Compounding that problem is the apparent snubbing of any member of the team that drafted the LBW. That is unfortunate for a variety of reasons. Many of those people still live (and I know enough of them to know that a sizeable sample would have been available). These are people of enormous talent and insight, theological acumen and healthy experience with the Church’s worship. They could have enhanced the quality of the product – and probably improved the process by which it was developed – in ways that we can now only imagine. Furthermore, by consulting them, the “new resource” drafters could have availed themselves of the institutional memory residing in the heads and hearts of those faithful servants.
In a future post, I’ll take on criticism of the final “product” – something that is hard to do because the final product is not yet set. The previously published interim editions of the rites are just that – interim. As I understand matters, the Disneyworld Churchwide Assembly of the ELCA gave authority for the Presiding Bishop’s office to make final revisions and changes and to produce the final product (which I think has to be approved either by the bishops’ conference or the Church Council). The final texts have not yet been approved, even though evaluation materials have been sent out to congregations and a brochure exists trying to sell copies of the book at pre-publication prices. (Talk about offering a pig in a poke).
For now, I offer a few general ideas about this project. First, it seems to me that the chief reason for developing a new “resource” is that the Lutheran Book of Worship is old – twenty-seven years old and counting. I am not sure why age seems a liability in a worship book (age and provenance are often tests of worthiness in the great Tradition of the Church), but apparently that concern intersects with another concern – viz., the need for a product that will find acceptance in congregations that are not keen on the LBW’s relatively sober, serious, and (mostly) European tone and substance. “Formal worship” – which has been inestimably encouraged the the LBW – seems to have fallen from favor; happy, clappy, praisy, band-led, entertainment-style events are the rage.
But for congregations that offset their “traditional” liturgy with a “contemporary” service (in order, I guess, to “give the people what they want” – sort of like bread and circuses), there is not much to draw on (arguably) from the LBW. I mean, Bach just doesn’t swing with an electrified guitar, lousy trapset, and electric non-organ keyboard. So if we want to offer resources to that cohort of the Church, we need new resources, right?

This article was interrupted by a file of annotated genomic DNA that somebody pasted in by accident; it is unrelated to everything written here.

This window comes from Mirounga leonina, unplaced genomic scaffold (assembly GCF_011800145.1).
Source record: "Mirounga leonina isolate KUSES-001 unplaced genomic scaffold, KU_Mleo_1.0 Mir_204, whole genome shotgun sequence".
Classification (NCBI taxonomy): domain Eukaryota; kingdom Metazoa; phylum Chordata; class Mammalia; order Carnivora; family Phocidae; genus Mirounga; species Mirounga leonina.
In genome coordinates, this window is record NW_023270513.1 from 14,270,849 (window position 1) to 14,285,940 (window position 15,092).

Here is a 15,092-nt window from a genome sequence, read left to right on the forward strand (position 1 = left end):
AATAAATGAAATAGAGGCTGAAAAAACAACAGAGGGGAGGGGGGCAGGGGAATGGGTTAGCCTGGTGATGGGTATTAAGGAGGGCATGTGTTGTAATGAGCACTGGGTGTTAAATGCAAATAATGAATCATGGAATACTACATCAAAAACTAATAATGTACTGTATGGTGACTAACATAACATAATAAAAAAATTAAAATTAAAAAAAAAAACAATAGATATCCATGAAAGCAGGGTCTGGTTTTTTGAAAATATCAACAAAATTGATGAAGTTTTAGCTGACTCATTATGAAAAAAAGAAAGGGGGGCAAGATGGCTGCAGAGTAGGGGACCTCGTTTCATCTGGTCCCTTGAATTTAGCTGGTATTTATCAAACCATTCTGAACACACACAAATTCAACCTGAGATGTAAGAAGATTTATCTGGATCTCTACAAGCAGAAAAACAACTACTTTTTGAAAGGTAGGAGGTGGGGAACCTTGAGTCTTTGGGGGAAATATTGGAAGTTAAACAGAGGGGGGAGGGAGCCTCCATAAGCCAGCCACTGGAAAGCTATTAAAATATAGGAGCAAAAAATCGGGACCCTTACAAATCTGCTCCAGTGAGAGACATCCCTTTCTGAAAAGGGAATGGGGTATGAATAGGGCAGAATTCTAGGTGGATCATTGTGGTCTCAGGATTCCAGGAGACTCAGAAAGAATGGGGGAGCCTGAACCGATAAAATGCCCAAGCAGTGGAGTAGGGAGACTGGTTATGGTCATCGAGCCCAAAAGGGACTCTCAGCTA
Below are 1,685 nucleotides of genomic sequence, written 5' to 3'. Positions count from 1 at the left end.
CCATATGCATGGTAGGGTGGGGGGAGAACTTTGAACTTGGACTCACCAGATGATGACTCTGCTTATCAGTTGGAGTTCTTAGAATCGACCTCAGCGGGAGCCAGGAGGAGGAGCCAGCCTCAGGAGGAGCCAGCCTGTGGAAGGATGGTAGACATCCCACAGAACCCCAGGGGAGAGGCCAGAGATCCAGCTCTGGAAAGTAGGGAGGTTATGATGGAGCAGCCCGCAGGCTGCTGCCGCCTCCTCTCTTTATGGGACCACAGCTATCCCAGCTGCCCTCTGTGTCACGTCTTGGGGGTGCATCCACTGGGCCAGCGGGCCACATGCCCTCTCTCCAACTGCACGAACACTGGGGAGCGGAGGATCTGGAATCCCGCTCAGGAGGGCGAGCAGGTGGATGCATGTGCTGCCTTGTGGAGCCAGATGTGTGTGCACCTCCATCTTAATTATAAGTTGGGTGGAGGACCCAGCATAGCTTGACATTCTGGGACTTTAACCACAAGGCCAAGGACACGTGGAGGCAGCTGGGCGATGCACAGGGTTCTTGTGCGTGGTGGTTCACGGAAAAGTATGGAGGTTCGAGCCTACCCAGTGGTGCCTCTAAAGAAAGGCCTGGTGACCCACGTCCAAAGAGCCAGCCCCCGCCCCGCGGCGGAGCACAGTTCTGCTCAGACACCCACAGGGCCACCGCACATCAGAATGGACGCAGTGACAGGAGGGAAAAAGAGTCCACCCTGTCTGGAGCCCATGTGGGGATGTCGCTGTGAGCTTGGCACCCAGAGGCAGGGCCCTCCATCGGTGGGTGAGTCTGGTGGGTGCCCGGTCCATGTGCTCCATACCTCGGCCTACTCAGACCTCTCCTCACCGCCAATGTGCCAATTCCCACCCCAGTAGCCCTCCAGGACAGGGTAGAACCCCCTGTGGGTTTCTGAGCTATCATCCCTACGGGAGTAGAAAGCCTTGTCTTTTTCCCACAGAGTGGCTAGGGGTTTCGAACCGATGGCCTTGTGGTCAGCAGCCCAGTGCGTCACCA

Finally, if one may deduce from drafts of the rites, there is at least one other motive behind the movement: that of reducing the scandal of the faith. I detect in the texts a softening of the realities of grace and death – and as a consequence a moderating of the stunning surprise of resurrection.
I’ll deal with my charge that the drafters are dumbing down the language of faith in my next post. But let me just say how wrong-headed I think it is to serve the other two purposes I’m positing. The folks who favor so-called “contemporary” worship (and some musicians ought to take on that misnomer: I hear no “new music” in contemporary worship) are not going to buy a hardbound worship book from AugsburgFortress. We don’t have nearly enough people working in that field to develop resource materials that praise bands and related arrangements want. Besides, few of them want a book at all; better are projections and downloadable resources. (Customers will be able to download materials from the book Evangelical Lutheran Worship. But on that point, return to my earlier point – that the people most desiring such stuff won’t look to our new worship book.)
Worship books ought not be designed around the findings of consumer polls. Their purpose is to serve God, not to serve current taste. The test of their success is not their sales volume (so I really don’t care whether AugsburgFortress loses its shirt on this deal or not – though I suspect it will), but rather their theological integrity, clarity, Christocentrism, durability, eloquence.
I’m not insensitive to the need for AugsburgFortress to develop new products to improve its bottom line. I used to own a bookstore; I know that new sells. But I question the wisdom of this approach to solving the problem. Why, in essence, a replacement for the LBW? Why not stand-alone resources?
I suspect that the answer will emerge from a look at the proposals already in front of us. And for that, I’ll need another post.